UT students support APHA’s push for prison abolition

Marisa Huerta, News Reporter

Some UT students say the Austin Public Health Association’s recommendation for prison abolition to be regarded as a public health strategy is necessary for public safety and long overdue.

The APHA passed a statement Oct. 26 urging federal and local governments to move toward prison abolition and highlighting health concerns in carceral settings. The APHA previously passed the statement in October 2020, but only for one year until the APHA’s Governing Council voted to make it a permanent policy.

“It shouldn’t have taken a pandemic for us to realize that this is pretty bad, especially with (prisons) being overcrowded and understaffed and the notorious medical negligence (of prisoners),” said Sarah Campbell, president and founder of the Student Collective for Abolitionist Learning.

SCAL, which offers a safe space for students to have conversations about prison abolition, held an event in November where Jorge Renaud, director of criminal justice at LatinoJustice, shared their experiences in the carceral system, many of which echoed the sentiments expressed in the APHA statement, Campbell said.

In its statement, the APHA addressed the harms of mass incarceration in response to the COVID-19 crisis and listed various measures government bodies should take to improve prison conditions. Suggestions include reducing the number of incarcerated people, developing community-based programs to better tend to social and medical needs and creating non-carceral measures for accountability, according to the statement.

“The point (of abolition) is to tear down and dismantle prisons, but you can’t do that and not do the other work of creating things in its place,” said Campbell, a public affairs graduate student.

APHA executive director Georges Benjamin said decarceration, or reducing the number of incarcerated people, is the first step toward any kind of reform. Benjamin said the prison population is far too large to accommodate the needs of those who are incarcerated and imposes a huge public health hazard, especially with COVID-19.

“Our criminal justice system has incarcerated way too many people,” Benjamin said. “We need to step back and reboot in a way that addresses those individual health needs both from a prevention side, as well as a therapeutic side.”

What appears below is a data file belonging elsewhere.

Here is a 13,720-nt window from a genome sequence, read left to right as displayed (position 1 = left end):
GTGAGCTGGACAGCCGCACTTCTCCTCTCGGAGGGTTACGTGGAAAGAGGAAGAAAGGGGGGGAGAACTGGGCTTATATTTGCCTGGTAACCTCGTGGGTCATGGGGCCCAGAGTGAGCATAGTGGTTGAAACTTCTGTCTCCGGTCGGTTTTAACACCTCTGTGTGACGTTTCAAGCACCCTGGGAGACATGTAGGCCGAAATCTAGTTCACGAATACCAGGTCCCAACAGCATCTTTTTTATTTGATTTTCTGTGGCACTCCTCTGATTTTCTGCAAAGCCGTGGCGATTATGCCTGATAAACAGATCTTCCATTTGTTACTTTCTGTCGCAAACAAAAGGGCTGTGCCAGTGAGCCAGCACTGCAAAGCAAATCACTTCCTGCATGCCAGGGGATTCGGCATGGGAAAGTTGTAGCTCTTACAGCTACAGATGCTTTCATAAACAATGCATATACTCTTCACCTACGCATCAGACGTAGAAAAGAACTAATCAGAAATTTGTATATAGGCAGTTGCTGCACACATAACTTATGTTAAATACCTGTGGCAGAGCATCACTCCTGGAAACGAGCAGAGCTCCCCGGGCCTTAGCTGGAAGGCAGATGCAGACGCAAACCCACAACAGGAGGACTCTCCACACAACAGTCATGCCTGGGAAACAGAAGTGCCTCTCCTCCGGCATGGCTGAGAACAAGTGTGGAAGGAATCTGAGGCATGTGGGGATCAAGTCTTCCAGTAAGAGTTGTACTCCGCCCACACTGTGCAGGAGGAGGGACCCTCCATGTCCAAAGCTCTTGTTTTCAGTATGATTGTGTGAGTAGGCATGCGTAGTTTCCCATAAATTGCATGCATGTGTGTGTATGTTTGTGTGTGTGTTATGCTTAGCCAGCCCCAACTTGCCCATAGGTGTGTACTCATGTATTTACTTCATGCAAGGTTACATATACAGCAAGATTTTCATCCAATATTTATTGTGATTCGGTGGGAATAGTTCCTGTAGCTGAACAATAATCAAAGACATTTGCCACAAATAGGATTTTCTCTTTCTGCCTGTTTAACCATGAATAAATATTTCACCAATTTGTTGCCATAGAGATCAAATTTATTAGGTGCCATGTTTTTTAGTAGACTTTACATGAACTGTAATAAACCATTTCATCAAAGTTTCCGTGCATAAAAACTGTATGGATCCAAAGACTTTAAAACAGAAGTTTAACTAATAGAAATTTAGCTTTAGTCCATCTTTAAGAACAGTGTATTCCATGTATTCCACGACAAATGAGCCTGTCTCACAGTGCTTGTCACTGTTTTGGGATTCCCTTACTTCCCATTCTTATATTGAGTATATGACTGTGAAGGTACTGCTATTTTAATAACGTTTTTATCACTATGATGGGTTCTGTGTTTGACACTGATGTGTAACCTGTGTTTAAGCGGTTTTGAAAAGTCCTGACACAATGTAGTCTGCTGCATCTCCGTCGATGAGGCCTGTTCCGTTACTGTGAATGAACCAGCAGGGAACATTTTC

SCAL member Meebs Aslam said when looking at those who commit crimes, it’s important to look at what individual needs are not being addressed. A lack of housing, healthcare, food and living wages are all contributing factors to rising incarceration rates, Aslam said.

“These issues are all definitely inextricably tied to one another, and we can’t address one thing without addressing the other,” said Aslam, a public affairs graduate student. “We’re not fixing any (of these) problems by sending people to prison, we are just locking them up with no resources and no chance to correct what they have done.”

“Knowing your neighbors” is also a crucial step in working towards abolition because it allows community members to come up with a “game plan” of alternative ways to address crime without involving imprisonment, Campbell said.

Instead of criminalizing mental health issues and addiction by sending people like non-violent drug offenders to prison, the government should implement community-based programs that focus on rehabilitation and treatment, Benjamin said.

“We need to stop throwing people away,” Benjamin said. “We need to spend a lot more time investing in communities, investing in individuals and strengthening our social safety nets.”

An earlier version of this article did not name Jorge Renaud, director of criminal justice at LatinoJustice, and instead referred to him as a former convict. We understand that we disrespected Renaud by failing to recognize him beyond his past experiences with the criminal justice system and appreciate the Student Collective Abolitionist Learning for holding us accountable for our mistake. The Texan regrets this error.